Sunday, September 25, 2016
Gateway to Sikhism

Gurudwara Moti Bagh, Delhi

Gurdwara Moti Bagh is associated with the tenth Guru Sri Gobind Singh. He camped here during his first visit to Delhi. He had come to Delhi in response to the request made by Prince Muazzam who sought his help in the battle of succession for the throne of Delhi. This happened in 1707, when the struggle for succession started due to sudden death of Emperor Aurangzeb in Decean. Bhai Nand Lal great scholar and poet of Persian, a devotee of Guruji, requested him to help Prince Muazzam, the eldest son of Aurangzeb.

Guru Gobind Singh already had a good impression about the prince who earned the displeasure of his father by refusing to attack the former at Anandpur Sahib. The prince had been deputed by the Mughal Emperor to surpress the activities of the Guru in Punjab. He had received alarming reports in Deccan from Chiefs of Shivalik Hills against the Guru. But the prince after making impartial inquiry into the false reports sent by the hill chiefs wrote to the Emperor that Guru Gobind Singh was a darvesh (Holyman) and the real trouble makers were the Hill Rajas. Opposition to father's will had cost the prince imprisonment.

Aurangzeb did not believe in what his son wrote and sent four of his best generals as messengers to find out the truth. These generals also reported that the Guru had done nothing against anyone and he led a saintly life in his city state. They infact also punished some trouble-makers who had been creating problems for the Guru.

In 1704, Anandpur Sahib was again beseiged by the combined troops of hill chiefs and the Mughal contingent when Aurangzeb envisaged to dislodge the Guru from his stronghold on the persuasion of hill rulers and the Mughal Governors. After putting up a tough fight the Guru was forced to vacate Anandpur Sahib.

In subsequent battles also the Guru had suffered heavy losses. But he still had no ill-will against the eldest son of the Mughal Emperor and agreed to help him in the battle of succession. He was such a fine archer that when he shot two arrows from a colony of cobblers in Moti Bagh they hit the 'Divan' of the Prince Muazzam (King Bahadurshah). The Guru shot first arrow to announce his arrival in Delhi and the second arrow carried a chit saying, "It is not magic but skill of archery".

The deohri from where Guru Gobind Singh shot the arrows has been preserved and Guru Granth Sahib has been installed there as a mark of respect to the superb archery of the Guru. Even now from the top of the deohri (gate) one can see the skyline of Delhi and the Red Fort.

The Sikhs of Delhi have constructed a new Gurdwara building. But old building from where the tenth Guru shot two arrows to Red Fort is still intact. The Gurdwara Moti Bagh is situated on the Ring Road between Dhaula Kuan and Shanti Path.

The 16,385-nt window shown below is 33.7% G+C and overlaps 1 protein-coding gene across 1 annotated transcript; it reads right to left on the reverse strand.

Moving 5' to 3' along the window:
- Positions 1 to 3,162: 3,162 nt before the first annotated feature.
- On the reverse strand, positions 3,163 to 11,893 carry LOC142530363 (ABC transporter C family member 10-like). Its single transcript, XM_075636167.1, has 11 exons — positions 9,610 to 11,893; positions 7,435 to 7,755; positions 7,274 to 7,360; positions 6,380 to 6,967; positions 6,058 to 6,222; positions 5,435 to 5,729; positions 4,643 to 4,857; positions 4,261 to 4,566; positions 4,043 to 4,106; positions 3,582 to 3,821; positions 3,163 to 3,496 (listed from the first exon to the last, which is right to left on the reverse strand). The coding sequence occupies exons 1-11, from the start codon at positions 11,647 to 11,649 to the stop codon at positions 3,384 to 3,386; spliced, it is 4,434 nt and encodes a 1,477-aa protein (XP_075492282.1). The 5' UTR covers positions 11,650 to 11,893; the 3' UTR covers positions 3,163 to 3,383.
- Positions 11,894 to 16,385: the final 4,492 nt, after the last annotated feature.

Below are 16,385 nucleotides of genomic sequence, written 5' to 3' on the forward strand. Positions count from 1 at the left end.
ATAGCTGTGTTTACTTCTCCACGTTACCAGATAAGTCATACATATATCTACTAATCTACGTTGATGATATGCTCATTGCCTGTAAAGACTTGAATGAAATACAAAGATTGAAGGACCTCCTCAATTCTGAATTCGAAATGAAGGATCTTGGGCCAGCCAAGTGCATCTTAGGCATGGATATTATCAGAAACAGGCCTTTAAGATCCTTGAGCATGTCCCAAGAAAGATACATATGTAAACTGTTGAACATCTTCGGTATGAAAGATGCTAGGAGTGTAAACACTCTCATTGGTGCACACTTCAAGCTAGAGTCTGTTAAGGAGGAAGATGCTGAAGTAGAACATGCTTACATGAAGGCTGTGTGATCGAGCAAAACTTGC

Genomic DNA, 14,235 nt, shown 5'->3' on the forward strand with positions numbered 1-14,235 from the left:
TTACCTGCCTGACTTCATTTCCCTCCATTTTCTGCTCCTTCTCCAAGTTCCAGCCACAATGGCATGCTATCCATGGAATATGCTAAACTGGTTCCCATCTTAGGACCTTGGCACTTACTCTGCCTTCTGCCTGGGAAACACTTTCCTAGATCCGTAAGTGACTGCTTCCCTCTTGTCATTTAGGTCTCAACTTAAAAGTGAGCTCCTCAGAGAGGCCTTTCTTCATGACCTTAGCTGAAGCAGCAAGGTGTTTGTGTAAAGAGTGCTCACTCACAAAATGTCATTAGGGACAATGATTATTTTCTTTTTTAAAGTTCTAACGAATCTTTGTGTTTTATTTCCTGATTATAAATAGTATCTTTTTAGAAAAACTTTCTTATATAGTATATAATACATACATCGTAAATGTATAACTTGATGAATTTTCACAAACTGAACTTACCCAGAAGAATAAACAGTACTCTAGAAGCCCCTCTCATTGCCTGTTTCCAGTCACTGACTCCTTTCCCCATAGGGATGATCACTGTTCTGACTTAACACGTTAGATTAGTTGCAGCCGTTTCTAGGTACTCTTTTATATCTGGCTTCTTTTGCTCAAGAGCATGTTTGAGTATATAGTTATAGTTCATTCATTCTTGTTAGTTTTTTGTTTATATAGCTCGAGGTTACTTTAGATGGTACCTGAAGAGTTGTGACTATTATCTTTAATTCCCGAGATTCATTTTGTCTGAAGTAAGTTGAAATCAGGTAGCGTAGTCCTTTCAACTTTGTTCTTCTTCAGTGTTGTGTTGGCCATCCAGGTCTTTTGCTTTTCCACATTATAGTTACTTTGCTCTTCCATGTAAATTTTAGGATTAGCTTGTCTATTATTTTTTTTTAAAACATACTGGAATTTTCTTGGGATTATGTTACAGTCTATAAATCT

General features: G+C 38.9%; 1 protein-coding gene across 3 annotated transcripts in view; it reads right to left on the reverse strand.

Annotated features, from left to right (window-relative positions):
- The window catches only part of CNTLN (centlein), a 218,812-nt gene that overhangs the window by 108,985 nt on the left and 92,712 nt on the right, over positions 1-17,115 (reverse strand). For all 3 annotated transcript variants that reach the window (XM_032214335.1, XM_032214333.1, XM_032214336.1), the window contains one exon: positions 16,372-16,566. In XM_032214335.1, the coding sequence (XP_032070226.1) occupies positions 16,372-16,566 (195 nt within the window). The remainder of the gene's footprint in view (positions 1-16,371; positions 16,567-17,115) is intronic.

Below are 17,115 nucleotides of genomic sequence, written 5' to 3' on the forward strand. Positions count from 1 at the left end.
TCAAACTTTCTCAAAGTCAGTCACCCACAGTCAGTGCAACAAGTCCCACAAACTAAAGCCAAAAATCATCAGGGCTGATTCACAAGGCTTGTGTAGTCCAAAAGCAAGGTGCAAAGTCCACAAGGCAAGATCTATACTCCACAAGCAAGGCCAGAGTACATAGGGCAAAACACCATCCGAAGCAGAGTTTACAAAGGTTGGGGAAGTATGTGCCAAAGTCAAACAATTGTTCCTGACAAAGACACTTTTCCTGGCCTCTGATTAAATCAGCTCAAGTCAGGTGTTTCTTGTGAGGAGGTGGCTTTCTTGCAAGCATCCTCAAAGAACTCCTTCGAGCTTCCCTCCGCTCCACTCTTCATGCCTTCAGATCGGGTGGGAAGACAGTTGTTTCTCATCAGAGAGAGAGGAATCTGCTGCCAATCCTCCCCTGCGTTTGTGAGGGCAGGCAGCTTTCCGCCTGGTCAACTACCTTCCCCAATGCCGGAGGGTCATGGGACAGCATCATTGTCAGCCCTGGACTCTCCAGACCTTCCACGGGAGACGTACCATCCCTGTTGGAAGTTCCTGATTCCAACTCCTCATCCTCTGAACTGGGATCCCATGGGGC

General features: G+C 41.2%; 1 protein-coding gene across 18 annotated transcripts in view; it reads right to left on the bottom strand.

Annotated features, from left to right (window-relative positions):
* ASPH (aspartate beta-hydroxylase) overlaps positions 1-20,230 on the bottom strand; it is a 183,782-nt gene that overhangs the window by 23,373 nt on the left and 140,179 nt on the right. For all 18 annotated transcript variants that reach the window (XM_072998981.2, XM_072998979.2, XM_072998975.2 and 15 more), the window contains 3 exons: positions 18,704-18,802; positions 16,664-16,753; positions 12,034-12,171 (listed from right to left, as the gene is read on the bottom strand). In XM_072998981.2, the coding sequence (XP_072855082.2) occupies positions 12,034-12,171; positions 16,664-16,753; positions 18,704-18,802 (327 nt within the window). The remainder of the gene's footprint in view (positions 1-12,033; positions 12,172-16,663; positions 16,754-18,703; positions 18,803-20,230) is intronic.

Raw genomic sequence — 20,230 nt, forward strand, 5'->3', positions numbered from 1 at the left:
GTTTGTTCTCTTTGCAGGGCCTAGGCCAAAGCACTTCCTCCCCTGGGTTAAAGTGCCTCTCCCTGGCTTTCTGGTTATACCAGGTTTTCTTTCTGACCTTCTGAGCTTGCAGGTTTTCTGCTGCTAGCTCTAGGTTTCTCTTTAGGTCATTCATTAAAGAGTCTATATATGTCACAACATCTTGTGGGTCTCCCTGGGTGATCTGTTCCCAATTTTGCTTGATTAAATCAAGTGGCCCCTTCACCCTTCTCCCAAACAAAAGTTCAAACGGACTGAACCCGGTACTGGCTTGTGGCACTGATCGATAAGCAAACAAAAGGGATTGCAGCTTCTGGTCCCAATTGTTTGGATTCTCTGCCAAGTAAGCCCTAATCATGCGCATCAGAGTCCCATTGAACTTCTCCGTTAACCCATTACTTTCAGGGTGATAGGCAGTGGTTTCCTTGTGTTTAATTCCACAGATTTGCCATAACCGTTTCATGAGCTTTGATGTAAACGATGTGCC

Every year the anniversary pf the first installation of the Adi Granth as Guru is celebrated with great enthusiasm by thousands of Hindus and Sikhs at the Moti Bagh Gurdwara. fhey remember with reverence Guru Granth Sahib. His last injunction to the sikhs was the who wishes to behold the Guru, let him search the holy Granth He left for his heavenly abode on October 7, 1708. Thus at the age of 42 Guru Gobind Singh was immortalised. Throughout his life he struggled against religious intolerance and oppression of the downtrodden. His teachings are summerised in the following line':,

"The same God dwells in the temple and the mosque,

The Hindus worship and the Muslims pray

Human beings are all one though of diverse forms,

Gods, demons, yakshas and the minstrels divine,

The Muslims and Hindus are all one,

Imbibe the influence of environ, they inhabit,

Similar eyes, ears, body they have,

They are made of earth, air and water alike,

A//ah and Abekh are the names of same One,

Whom adore the holy Puranas and Quran,

All are of the same form,

And one in their making"

Gurdwara Moti Bagh is situated on the Ring Road between Rama Krishna Puram and Dhaula Kuan, New Delhi.

This gurdwara is associated with the Tenth Guru, Shri Guru Gobind Singh Ji. Guruji came to Delhi on the request of Prince Muazzam, who had requested for help in the battle for the throne of Delhi. Guru Sahib camped at the site of this Gurdwara. On his arrival, Guru Sahib shot an arrow into the Red Fort, informing the Prince of his arrival.


The Secretary, Management Committee,
Gurdwara Moti Bagh,
Nanak Pura,
Ring Road,
New Delhi

Phone Nos. : 91-11-24103070

Images courtesy will strive to be most comprehensive directory of Historical Gurudwaras and Non Historical Gurudwaras around the world.

The etymology of the term 'gurdwara' is from the words 'Gur (ਗੁਰ)' (a reference to the Sikh Gurus) and 'Dwara (ਦੁਆਰਾ)' (gateway in Gurmukhi), together meaning 'the gateway through which the Guru could be reached'. Thereafter, all Sikh places of worship came to be known as gurdwaras. brings to you a unique and comprehensive approach to explore and experience the word of God. It has the Sri Guru Granth Sahib Ji, Amrit Kirtan Gutka, Bhai Gurdaas Vaaran, Sri Dasam Granth Sahib and Kabit Bhai Gurdas . You can explore these scriptures page by page, by chapter index or search for a keyword. The Reference section includes Mahankosh, Guru Granth Kosh,and exegesis like Faridkot Teeka, Guru Granth Darpan and lot more.
Encyclopedias encapsulate accurate information in a given area of knowledge and have indispensable in an age which the volume and rapidity of social change are making inaccessible much that outside one's immediate domain of concentration.At the time when Sikhism is attracting world wide notice, an online reference work embracing all essential facets of this vibrant faithis a singular contribution to the world of knowledge.